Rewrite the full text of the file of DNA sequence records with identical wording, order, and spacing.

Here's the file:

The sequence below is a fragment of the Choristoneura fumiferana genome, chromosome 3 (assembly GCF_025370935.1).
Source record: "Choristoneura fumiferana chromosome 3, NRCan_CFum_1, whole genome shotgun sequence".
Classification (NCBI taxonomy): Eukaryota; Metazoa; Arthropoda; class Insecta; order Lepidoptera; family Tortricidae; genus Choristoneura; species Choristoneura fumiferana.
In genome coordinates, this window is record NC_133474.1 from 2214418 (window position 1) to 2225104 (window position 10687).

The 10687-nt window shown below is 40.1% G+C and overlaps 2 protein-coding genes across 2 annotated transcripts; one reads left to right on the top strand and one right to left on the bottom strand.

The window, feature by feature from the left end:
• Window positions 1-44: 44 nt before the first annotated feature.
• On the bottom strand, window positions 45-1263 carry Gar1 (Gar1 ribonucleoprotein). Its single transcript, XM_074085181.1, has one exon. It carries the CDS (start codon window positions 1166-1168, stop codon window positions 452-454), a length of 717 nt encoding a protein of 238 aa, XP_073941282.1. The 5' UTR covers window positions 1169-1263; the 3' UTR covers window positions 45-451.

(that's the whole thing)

The sequence below is a fragment of the Choristoneura fumiferana genome, chromosome 3 (assembly GCF_025370935.1).
Source record: "Choristoneura fumiferana chromosome 3, NRCan_CFum_1, whole genome shotgun sequence".
Classification (NCBI taxonomy): Eukaryota; Metazoa; Arthropoda; class Insecta; order Lepidoptera; family Tortricidae; genus Choristoneura; species Choristoneura fumiferana.
In genome coordinates, this window is record NC_133474.1 from 2214418 (window position 1) to 2225104 (window position 10687).

The 10687-nt window shown below is 40.1% G+C and overlaps 2 protein-coding genes across 2 annotated transcripts; one reads left to right on the top strand and one right to left on the bottom strand.

The window, feature by feature from the left end:
• Window positions 1-44: 44 nt before the first annotated feature.
• On the bottom strand, window positions 45-1263 carry Gar1 (Gar1 ribonucleoprotein). Its single transcript, XM_074085181.1, has one exon. It carries the CDS (start codon window positions 1166-1168, stop codon window positions 452-454), a length of 717 nt encoding a protein of 238 aa, XP_073941282.1. The 5' UTR covers window positions 1169-1263; the 3' UTR covers window positions 45-451.